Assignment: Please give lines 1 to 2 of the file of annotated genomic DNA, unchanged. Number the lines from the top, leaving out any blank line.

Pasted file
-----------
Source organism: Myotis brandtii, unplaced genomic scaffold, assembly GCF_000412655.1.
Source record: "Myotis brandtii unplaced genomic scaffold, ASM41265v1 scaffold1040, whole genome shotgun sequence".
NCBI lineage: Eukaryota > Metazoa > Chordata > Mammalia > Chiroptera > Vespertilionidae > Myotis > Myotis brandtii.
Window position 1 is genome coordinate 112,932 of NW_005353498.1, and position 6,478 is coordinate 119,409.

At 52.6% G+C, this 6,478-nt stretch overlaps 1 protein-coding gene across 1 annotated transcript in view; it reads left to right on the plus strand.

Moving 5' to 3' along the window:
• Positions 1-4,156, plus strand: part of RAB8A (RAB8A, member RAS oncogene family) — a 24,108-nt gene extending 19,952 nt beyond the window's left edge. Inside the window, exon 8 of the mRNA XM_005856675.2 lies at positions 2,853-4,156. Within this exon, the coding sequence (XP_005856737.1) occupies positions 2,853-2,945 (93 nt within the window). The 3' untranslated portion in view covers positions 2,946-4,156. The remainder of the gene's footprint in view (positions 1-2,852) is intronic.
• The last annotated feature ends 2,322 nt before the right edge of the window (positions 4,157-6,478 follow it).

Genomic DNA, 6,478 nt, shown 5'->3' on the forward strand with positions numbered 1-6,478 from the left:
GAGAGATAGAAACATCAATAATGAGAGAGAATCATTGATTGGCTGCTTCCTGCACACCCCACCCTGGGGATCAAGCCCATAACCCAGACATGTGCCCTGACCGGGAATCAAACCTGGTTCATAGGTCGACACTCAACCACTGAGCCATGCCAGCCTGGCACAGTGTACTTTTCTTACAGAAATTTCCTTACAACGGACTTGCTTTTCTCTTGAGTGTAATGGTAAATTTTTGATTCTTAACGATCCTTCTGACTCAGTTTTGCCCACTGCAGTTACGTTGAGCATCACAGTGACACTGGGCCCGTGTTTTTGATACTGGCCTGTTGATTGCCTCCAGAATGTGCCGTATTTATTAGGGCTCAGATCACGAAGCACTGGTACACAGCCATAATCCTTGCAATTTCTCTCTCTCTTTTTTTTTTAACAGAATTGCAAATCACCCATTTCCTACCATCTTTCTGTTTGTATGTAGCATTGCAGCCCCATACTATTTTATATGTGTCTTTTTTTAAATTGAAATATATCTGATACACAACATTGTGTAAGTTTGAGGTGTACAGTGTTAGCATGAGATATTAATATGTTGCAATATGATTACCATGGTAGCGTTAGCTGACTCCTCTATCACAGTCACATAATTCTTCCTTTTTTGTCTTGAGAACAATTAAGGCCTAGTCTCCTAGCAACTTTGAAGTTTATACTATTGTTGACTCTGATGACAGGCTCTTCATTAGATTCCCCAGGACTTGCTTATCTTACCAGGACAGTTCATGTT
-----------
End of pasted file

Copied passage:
Source organism: Myotis brandtii, unplaced genomic scaffold, assembly GCF_000412655.1.
Source record: "Myotis brandtii unplaced genomic scaffold, ASM41265v1 scaffold1040, whole genome shotgun sequence".